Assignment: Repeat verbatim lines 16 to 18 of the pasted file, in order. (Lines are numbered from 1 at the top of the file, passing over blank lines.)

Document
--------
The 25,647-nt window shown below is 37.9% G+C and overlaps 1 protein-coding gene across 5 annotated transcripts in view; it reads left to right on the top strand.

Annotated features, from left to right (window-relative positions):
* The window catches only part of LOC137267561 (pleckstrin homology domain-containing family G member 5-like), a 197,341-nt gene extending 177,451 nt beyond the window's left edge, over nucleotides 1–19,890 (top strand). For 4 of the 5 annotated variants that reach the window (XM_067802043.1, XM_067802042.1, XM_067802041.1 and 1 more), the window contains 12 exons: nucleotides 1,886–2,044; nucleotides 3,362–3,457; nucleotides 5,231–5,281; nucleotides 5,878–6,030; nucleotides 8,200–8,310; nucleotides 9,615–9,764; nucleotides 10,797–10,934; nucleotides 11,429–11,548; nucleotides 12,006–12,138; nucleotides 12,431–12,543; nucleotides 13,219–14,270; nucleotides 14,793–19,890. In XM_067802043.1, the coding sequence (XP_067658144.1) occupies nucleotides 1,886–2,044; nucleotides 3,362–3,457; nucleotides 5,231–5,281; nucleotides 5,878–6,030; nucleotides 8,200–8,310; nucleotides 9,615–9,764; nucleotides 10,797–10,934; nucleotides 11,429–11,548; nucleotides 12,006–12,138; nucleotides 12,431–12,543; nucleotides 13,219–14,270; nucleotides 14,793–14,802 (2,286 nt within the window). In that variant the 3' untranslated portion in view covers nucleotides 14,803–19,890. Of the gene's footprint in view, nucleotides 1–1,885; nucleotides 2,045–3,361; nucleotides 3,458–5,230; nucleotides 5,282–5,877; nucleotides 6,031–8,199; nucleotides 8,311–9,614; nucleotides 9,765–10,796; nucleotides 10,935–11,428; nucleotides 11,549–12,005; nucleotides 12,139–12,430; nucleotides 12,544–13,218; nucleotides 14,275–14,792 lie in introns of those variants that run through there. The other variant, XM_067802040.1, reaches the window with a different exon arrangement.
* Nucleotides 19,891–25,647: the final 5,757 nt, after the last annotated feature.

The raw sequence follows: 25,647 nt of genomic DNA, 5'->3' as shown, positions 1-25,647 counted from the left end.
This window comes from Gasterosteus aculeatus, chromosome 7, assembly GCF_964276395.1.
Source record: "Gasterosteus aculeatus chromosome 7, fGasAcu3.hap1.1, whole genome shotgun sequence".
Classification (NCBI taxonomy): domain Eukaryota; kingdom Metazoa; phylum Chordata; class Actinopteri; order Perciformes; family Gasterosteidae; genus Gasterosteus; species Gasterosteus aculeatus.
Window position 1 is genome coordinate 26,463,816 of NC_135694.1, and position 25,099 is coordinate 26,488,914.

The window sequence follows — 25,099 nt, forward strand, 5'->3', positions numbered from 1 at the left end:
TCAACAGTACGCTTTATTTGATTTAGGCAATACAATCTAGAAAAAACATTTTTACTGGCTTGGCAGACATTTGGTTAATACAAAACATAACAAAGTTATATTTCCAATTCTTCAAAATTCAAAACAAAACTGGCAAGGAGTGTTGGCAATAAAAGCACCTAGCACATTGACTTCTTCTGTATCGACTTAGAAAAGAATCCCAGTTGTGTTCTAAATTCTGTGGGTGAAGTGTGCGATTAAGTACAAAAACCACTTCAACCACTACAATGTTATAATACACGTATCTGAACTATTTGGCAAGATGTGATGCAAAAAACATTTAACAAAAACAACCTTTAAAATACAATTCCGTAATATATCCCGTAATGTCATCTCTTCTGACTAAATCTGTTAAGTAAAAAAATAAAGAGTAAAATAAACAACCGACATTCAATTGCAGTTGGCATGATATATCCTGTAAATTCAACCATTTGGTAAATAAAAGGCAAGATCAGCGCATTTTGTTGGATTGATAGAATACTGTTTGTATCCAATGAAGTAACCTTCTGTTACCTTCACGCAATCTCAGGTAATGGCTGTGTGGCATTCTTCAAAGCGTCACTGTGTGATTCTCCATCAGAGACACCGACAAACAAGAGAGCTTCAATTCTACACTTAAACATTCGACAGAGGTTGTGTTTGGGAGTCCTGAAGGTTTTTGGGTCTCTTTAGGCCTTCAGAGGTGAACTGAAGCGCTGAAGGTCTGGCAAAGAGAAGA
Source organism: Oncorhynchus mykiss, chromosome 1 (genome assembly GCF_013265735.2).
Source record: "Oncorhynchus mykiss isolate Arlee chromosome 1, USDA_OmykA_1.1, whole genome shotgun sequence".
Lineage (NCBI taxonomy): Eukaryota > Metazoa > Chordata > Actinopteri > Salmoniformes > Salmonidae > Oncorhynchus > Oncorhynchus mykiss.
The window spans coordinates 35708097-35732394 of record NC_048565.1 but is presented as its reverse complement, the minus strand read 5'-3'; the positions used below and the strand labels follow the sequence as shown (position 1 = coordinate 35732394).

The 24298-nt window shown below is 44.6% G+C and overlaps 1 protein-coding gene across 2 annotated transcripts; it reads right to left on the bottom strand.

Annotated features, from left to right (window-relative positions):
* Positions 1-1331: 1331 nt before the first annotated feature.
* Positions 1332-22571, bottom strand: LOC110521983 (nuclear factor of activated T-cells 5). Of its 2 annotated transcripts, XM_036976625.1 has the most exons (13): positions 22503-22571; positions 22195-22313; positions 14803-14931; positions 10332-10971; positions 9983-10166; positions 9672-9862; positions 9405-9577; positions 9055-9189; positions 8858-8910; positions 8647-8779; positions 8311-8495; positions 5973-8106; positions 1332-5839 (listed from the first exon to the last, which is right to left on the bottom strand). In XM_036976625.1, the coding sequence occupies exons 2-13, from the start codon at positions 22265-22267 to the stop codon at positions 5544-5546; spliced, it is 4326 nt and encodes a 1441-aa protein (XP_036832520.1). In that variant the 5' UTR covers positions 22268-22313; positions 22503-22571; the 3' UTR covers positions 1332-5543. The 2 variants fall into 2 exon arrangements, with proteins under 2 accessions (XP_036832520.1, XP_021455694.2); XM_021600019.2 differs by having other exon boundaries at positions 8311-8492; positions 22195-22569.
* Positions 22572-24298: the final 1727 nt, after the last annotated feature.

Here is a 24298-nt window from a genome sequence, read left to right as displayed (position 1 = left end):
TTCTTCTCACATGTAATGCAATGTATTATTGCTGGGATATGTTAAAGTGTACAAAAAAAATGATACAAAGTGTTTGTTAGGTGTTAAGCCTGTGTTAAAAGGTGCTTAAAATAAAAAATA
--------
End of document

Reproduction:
The 24298-nt window shown below is 44.6% G+C and overlaps 1 protein-coding gene across 2 annotated transcripts; it reads right to left on the bottom strand.

Annotated features, from left to right (window-relative positions):
* Positions 1-1331: 1331 nt before the first annotated feature.